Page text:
Elizabeth's Reviews > The Gnostic Mystery

The Gnostic Mystery by Randy Davila
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's review
Apr 26, 09

bookshelves: a-z-reading-challenge, first-reader-books
Read in April, 2009

Over the years my husband has read a great deal about the early days of Christianity and especially about the gnostics. I was really excited when I won this book in a goodreads event. I thought it might be an entertaining read for him. He doesn't read much fiction, The Gnostic Mystery is classified as spirituality/fiction, and the cover of the book, although pretty in my opinion, "reads" almost like a romance novel; so, I guess I wasn't surprised to find it lying on the coffee table still unread these several months later.
By the age of 33, Jack Stanton has met his life goal of financial success and yet is still unfulfilled. He decides to visit his old college roommate, Punjeeh Kohli, a Catholic of Indian descent who is an ER physician in Jerusalem and married to Esther, a Jewish woman he met in medical school. He hopes a visit to the Holy Land will "rejuvenate his interest in the religion of his birth ... and feel a deeper, stronger connection to his faith." On his first afternoon in Israel, Jack and Punjeeh go for a swim at a beach on the Dead Sea. While there, Jack is approached by a teenage Palestinian boy peddling "artifacts" to unsuspecting American tourists. He admires the entrepreneurial spirit of the boy and pays him $10 for what he knows is a fake. Later that evening, Esther and Punjeeh introduce Jack to Chloe Eisenberg, who just happens to be a professor of philosophy and religion. Over dinner the topic of the scroll Jack purchased on the beach comes up. Jack retrieves the scroll from the car to show it to Chloe, and, to everyone's astonishment, it turns out to be an authentic gnostic artifact dating from the early days of Christianity. Of course, the reader knows this is one of the two scrolls that the seller's cousin and a friend had found in a cave just several days earlier and that the seller( actually a bit of a bully) had taken from their secret hiding place.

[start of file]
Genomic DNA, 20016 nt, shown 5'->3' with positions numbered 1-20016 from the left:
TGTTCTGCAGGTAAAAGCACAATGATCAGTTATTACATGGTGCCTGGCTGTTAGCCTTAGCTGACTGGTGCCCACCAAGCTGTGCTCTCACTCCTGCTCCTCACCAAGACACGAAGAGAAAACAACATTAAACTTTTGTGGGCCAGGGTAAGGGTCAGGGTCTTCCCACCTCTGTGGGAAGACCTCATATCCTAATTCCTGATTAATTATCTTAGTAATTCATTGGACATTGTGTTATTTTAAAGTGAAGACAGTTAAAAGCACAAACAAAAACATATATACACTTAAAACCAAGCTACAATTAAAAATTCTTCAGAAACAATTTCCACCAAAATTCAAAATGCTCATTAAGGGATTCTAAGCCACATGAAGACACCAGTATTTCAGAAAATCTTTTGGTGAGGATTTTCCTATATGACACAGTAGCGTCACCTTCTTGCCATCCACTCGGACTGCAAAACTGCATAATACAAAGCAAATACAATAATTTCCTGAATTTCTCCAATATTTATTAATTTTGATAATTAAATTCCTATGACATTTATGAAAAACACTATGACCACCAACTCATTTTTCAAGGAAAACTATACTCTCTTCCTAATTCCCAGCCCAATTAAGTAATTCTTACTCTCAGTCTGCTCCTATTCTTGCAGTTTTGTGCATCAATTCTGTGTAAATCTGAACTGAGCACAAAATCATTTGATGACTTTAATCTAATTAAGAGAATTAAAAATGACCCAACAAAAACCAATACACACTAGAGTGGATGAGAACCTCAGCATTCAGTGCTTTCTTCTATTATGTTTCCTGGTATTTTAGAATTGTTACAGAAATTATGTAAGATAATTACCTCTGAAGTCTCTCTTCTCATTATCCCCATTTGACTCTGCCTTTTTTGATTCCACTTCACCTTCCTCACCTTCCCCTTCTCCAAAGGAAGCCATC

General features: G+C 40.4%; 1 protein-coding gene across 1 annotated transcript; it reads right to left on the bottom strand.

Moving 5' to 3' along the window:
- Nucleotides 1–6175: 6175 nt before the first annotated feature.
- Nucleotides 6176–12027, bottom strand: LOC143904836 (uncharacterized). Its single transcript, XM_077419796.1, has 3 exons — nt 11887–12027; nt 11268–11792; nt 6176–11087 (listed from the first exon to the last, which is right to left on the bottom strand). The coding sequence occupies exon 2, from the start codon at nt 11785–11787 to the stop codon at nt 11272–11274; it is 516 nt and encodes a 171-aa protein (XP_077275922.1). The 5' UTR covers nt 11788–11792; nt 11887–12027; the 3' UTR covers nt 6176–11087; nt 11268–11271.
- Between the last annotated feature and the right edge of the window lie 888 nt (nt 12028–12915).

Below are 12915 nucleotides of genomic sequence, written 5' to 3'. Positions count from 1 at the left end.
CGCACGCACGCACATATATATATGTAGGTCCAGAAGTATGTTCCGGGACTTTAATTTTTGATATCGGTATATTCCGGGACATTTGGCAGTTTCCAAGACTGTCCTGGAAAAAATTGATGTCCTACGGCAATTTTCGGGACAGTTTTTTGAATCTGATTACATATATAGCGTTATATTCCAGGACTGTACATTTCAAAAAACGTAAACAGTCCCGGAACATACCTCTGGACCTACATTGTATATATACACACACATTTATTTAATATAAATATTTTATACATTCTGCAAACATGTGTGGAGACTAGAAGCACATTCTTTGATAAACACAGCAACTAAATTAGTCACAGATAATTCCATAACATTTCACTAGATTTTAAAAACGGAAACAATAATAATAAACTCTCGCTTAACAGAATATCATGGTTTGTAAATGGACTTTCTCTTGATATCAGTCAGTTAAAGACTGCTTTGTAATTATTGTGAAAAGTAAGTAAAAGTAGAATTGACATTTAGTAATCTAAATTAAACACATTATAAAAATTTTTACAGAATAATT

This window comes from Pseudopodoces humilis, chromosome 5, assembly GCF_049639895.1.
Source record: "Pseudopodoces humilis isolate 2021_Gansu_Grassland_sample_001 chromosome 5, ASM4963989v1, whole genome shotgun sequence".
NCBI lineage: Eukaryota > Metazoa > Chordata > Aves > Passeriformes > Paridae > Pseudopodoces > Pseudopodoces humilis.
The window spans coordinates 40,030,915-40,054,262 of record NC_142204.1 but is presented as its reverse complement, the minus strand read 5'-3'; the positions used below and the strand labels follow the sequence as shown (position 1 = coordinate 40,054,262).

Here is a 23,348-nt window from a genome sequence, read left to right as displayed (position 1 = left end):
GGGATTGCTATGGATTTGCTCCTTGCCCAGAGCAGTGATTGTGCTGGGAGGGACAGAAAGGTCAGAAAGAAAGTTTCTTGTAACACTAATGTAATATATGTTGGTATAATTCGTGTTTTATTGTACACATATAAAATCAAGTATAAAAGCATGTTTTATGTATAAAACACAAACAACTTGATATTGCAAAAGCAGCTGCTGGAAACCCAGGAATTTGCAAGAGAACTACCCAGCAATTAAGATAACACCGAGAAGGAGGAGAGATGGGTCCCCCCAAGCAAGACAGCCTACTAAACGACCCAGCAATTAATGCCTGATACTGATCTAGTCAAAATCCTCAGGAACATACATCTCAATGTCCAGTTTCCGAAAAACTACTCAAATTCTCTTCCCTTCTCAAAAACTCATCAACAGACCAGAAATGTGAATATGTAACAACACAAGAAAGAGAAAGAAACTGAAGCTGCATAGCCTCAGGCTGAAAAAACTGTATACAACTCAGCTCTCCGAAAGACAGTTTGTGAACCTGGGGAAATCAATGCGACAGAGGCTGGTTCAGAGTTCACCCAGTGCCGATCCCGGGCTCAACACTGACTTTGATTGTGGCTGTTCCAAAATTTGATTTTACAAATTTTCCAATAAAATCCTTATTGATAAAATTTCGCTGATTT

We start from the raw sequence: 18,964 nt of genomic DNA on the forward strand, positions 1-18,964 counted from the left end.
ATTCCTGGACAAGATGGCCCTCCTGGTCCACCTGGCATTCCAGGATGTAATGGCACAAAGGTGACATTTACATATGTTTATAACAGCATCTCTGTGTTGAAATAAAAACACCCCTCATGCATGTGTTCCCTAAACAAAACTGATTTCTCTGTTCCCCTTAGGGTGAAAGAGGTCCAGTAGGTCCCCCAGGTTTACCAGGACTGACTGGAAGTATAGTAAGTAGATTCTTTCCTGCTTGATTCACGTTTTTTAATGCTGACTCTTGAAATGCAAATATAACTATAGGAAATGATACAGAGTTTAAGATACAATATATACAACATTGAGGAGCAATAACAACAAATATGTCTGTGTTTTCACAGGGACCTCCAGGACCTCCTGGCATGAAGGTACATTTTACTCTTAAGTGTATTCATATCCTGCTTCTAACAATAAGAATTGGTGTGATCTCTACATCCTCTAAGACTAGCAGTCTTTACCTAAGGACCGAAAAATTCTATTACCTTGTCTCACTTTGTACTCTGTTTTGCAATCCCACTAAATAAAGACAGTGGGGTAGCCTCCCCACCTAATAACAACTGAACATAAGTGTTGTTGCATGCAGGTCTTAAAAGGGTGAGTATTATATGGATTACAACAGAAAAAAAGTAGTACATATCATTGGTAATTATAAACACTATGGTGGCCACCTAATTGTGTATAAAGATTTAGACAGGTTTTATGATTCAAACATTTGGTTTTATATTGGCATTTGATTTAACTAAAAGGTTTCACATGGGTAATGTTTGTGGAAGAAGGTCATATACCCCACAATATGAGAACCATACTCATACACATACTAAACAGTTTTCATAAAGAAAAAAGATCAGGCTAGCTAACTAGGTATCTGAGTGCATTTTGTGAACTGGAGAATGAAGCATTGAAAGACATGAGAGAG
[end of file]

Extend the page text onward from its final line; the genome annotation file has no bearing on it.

In this debut novel, Randy Davila has done a good job of explaining the gnostics and the history of Christian religion in simple terms. He obviously has done much research and study into the origins of religions. His ability to write fiction unfortunately does not parallel his ability to present theory. His prose is cliche ridden, his characters are shallow, his plot is underdeveloped. Alas, The Gnostic Mystery is not fated to be another Da Vinci Code.

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Reading Progress

04/22/2009 page 67

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